These investments will enable America’s HBCUs, TSCUs, and MSIUs to tackle long standing inequalities in post-secondary education.
Q Secretary Buttigieg, over the weekend, talked about the week of June 7th as another important milestone in terms of the negotiations over an infrastructure package. Is that the moment at which, if there isn’t the kind of progress the White House has wanted to see already, the White House goes ahead and moves alone? The Transportation Committee — the chairman on the Democratic side has already set a markup for a different infrastructure proposal at that point.
MS. JEAN-PIERRE: No, thanks — thanks for the question. So, look, as you just stated, you know, the President is — as I stated earlier, he is thank- — he is — he is appreciative and heartened by the good — good, you know — the good-faith effort that we’ve seen from Republican senators. But as the President said last week, we do need to finish these negotiations soon because we’re in a race to win the 21st century. And the pandemic exposed just how badly we need to invest in the foundation of this country.
The House Transportation and Infrastructure Committee is doing a markup on infrastructure on June 9th, as well, which is a relevant date in terms of the overall timeframe. And so, we are working actively with members of the House, of the Senate this week so that there is a clear direction on how to advance much-needed jobs legislation when Congress resumes legislative business during the week of June 7.
So this week will be incredibly critical. As we’ve mentioned and announced, Senator Capito is going to be meeting with the President tomorrow, and we’ll continue to have these conversations as we move forward in the next few weeks — in the next couple days.
Q Could you circle back to the NAACP criticism about student debt cancellation? Should we expect the President to address that at all today in his remarks? Or what does the White House make of that pretty harsh criticism from the NAACP on that front?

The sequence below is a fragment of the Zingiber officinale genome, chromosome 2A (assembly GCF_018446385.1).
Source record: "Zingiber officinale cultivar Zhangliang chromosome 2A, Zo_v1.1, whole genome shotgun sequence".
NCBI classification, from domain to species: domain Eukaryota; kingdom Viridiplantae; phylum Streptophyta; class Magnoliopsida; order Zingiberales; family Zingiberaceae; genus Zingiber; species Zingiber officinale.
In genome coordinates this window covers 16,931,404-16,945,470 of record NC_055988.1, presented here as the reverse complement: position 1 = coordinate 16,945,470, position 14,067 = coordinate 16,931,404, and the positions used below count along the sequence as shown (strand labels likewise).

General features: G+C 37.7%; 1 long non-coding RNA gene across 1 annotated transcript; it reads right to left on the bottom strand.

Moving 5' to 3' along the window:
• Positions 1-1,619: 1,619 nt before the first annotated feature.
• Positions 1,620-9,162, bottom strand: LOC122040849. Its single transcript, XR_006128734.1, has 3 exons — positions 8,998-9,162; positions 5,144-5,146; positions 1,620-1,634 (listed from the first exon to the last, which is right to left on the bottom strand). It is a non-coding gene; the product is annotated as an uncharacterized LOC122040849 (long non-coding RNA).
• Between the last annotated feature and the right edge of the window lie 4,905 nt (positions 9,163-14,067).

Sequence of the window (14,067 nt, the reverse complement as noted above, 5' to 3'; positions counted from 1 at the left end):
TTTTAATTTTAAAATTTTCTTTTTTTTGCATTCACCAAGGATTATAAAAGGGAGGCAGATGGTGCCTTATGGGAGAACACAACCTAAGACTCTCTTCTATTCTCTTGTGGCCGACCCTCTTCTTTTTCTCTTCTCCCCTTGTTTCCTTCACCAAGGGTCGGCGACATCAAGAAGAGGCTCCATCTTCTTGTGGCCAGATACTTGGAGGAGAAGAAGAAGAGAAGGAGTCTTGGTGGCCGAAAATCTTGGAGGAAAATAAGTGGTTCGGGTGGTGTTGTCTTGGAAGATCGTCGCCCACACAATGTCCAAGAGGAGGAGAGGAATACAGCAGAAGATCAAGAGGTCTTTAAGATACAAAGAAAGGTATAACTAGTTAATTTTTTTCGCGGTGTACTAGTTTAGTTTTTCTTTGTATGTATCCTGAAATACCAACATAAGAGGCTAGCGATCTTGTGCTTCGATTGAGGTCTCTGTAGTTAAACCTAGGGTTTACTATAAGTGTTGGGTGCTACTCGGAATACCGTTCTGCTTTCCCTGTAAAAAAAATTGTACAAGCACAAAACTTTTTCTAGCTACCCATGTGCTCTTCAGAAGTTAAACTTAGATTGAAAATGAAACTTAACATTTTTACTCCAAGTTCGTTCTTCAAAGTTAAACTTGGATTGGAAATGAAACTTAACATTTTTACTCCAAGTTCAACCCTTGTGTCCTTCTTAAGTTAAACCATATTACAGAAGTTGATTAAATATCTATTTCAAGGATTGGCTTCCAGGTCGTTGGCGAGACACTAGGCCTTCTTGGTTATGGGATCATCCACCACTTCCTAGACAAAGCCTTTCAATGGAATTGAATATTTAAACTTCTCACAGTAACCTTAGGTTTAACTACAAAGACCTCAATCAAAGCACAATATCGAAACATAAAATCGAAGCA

MS. JEAN-PIERRE: As I stated, you know, in his American Families Plan, this is a priority — you know? — making sure that he made historical investment into HBCUs, Tribal colleges and universities, and minority-serving institutions. And he wants to keep to that promise and is going to work very hard towards that.
Today it’s going to be about, clearly, the Tulsa — Tulsa Massacre that happened 100 years ago, commemorating that, having conversations with the survivor. He announced, as we know, some key — some key elements on how he wants to deal with, you know, the wealth gap in communities, in particular minority communities, Black communities. So he’ll talk a little bit about that as well.
And so I don’t want to get ahead of him, and he’ll have more to say later today.
Q One more commodity question. OPEC decided to boost production. Did the President speak to any OPEC leaders about that move?
MS. JEAN-PIERRE: I don’t have any comment on that.
Q So, just to expand on Jeff’s question about Texas: The White House seems to have preferred ignore everything that former President Trump says and does — right? — ever since he’s left office. But isn’t this, kind of, the elephant in the room? Because he is the one pushing all this, you know, election theories and, you know, pretty successfully. There are millions and millions of Americans who seem to be, you know, drinking it and following it and acting on it, and pressuring their own elected officials. So does the President — does he ever plan to try and address this head on — what’s going on out there?
MS. JEAN-PIERRE: So, I mean, a couple of things. You know, the President spoke about it. We put out a statement yest- — over the weekend. It’s part of a — as the President stated over the weekend — look, it’s part of an assault on democracy that we’ve seen far too often this year, and often disproportionately targeting Black and brown Americans. And it’s wrong; it’s un-American. In the 21st century, we should be making it easier, not harder, for every eligible voter to vote.
So he is again calling on Congress to pass the For the People Act and the John Lewis Voting Rights Amendment Act, and will continue to call on Americans — every party and persuasion — to stand up for our democracy and protect the right to vote and the integrity of our elections.
And, look, you know, if you look back to November of 2020, that was an election to save our democracy, right? That was exactly what this election — that election was about. The President clearly won, because he’s now President. But President Biden also understands it’s going to take time to bring everyone together.
He was — he was elected partially because people thought he would be a president that would bring both sides together. And that is the work that he’s been trying to do for the past hundred, you know, thirty days now — I’ve lost track of how many days — of trying to bring bipartisanship back — something we haven’t seen in, you know — in D.C. in some time.